For the majority of Tristan's life (3 1/2 years now - just to give you a time frame) we've drank raw milk. When that is unavailable, we get the next best thing: milk from the local diary "Homestead Creamery." We get it delivered, making it a little fresher than what is in the stores, and we always get the Whole Creamline milk - meaning it is pasteurized but not homogenized.
Shannon as of lately has decided that he doesn't like "cream milk." Sometimes you'll get a chunk, for lack of better or more descriptive adjectives, of cream in the milk that just won't seem to blend in well. The longer you let un-homogenized milk sit, the more the cream and milk separate. If Shannon even thinks he sees cream an alarm system goes off and we all seek immediate, underground shelter. .......
No, not really. But anyone who's dealt with children's sudden absolutes about food knows the ensuing havoc caused by not adhering to their eating mandates, whether the fault was real or perceived. Tristan it is black beans, broccoli, ranch dressing and onions; Shannon it is cream. Heaven forbid there be good-for-you cream in that there milk!
Tristan, is another matter, as siblings usually are. It was with great amusement this morning that I heard him exclaim that there was cream in his milk. And there was. I had noticed a big glob of it go into his glass last night (don't worry, the glass was in the fridge overnight!! geez - you worry-warts, you!!). I told him it was good for him and to drink it.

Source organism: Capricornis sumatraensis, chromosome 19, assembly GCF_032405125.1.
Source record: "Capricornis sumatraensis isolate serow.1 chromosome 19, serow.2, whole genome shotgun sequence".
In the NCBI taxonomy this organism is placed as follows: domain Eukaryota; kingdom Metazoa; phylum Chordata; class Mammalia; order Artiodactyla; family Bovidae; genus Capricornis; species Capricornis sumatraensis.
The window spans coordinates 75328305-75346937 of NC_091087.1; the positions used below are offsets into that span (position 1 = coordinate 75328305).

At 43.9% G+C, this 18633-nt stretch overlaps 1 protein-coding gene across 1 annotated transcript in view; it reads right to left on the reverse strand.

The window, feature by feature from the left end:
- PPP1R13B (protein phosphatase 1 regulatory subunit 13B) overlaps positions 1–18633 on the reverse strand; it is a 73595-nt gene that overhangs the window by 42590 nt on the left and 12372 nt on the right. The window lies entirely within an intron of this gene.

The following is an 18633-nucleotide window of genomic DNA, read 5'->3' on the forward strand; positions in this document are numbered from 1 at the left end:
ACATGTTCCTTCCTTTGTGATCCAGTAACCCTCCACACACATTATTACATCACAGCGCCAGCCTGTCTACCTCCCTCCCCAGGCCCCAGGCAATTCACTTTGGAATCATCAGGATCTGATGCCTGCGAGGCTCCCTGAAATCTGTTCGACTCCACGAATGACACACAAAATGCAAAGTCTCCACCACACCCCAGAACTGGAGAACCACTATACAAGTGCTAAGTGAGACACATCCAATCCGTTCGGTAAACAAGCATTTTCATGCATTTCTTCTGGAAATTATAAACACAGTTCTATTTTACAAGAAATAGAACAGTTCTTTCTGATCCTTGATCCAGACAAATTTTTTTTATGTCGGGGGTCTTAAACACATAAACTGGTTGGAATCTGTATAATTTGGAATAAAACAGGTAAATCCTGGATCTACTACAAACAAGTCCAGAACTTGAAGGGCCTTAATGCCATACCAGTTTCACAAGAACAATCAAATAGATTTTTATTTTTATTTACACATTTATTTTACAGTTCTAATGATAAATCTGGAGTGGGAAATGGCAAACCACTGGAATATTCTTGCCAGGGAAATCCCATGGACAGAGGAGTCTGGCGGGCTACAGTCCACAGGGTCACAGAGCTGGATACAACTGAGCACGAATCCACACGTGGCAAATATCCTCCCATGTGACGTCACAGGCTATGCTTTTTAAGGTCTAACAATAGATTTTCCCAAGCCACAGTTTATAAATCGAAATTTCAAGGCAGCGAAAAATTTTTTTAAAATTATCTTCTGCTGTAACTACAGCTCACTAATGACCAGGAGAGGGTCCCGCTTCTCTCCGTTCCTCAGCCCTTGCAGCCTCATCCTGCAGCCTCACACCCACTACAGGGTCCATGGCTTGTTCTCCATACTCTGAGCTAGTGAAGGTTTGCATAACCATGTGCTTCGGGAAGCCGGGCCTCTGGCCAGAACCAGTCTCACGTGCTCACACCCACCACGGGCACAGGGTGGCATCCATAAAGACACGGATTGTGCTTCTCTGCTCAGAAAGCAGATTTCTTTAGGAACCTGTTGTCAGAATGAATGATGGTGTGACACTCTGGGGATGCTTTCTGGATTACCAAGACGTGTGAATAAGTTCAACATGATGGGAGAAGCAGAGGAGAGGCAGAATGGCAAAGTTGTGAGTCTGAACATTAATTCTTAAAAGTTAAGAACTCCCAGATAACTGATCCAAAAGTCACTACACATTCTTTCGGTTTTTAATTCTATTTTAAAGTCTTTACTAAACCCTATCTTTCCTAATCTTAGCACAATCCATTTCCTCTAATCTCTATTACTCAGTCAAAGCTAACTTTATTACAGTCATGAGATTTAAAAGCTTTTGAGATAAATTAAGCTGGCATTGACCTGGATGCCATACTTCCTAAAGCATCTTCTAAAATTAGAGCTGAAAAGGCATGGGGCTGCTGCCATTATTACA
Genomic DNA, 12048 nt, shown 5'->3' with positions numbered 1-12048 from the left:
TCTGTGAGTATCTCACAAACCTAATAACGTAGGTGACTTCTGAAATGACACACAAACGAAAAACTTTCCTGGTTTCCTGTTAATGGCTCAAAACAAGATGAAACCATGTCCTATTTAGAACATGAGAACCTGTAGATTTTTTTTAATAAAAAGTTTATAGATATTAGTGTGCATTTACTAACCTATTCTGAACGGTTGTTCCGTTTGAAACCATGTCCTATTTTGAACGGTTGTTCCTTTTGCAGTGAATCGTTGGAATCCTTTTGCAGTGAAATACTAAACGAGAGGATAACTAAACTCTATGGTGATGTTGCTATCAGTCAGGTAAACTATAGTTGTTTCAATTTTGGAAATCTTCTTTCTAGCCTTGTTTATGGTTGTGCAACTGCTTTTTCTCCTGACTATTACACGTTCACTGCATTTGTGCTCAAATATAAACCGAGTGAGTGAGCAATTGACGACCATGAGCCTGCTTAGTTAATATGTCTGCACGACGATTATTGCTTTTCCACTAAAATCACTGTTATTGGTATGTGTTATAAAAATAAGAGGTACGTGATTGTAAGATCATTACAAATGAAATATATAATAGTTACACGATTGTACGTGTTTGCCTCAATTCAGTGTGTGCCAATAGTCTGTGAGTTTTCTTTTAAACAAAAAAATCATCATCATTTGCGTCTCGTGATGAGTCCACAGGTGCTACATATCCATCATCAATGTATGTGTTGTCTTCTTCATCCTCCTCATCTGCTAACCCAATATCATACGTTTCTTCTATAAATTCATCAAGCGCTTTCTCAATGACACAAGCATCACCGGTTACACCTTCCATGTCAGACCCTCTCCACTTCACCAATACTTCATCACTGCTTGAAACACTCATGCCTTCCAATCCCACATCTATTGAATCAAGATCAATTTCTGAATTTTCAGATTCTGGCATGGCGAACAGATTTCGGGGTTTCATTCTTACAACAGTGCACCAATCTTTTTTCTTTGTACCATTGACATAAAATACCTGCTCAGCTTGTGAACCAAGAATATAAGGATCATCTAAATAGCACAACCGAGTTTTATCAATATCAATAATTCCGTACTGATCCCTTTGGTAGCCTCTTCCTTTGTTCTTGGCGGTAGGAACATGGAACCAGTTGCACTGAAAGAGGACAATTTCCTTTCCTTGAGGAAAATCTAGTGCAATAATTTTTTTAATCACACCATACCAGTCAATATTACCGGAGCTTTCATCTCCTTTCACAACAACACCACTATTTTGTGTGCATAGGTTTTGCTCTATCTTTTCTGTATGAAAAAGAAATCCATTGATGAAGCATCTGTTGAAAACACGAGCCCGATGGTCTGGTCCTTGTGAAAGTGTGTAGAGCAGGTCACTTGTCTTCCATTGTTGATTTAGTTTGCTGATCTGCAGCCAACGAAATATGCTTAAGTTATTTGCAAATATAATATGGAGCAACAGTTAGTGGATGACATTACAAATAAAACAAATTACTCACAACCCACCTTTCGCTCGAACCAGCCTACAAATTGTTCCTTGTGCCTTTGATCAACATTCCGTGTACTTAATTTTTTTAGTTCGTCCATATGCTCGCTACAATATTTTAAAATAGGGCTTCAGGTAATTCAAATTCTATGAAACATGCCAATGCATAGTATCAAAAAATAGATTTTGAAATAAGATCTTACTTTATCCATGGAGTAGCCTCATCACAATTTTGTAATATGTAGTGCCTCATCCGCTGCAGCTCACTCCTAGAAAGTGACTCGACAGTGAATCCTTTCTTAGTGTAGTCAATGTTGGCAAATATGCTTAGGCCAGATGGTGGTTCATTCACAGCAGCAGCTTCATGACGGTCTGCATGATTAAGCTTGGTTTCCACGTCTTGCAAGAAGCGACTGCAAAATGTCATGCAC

Then I heard him announce that he was eating it. OK. He is drinking out of a tall, child-sized, Tervis Tumbler. A tall, narrow plastic cup basically. First I start hearing the noises. For those of you who know me, you know I can't stand "mouth noises." Tristan was reaching his little hands way down into the cup, scraping up some cream on his fingers and eating it. Like the determination to get the last little bit of ice cream or milkshake out of a cup. Relishing in the deliciousness of it. I handled it for a minute or so before I couldn't take it anymore.
I told him to drink it, and was informed that it wouldn't come out! So ... I went and got a long teaspoon and scooped the rest out and let him have at the spoon. I then began cleaning out the cup.
For those of you who've never had raw or creamline milk, clean-up is a little different. The milk clings to glasses and cups, the cream even more so. Warm-to-hot water is a requirement to get it off, as is a little rubbing with a sponge.
While I was cleaning his cup, Tristan announced he wanted water. I told him he could have milk. Then I told him that he could have milk with his lunch.
I'll end this with his reply, his way of saying he wanted the milk right then and there, not later.
"I want milk without my lunch!"
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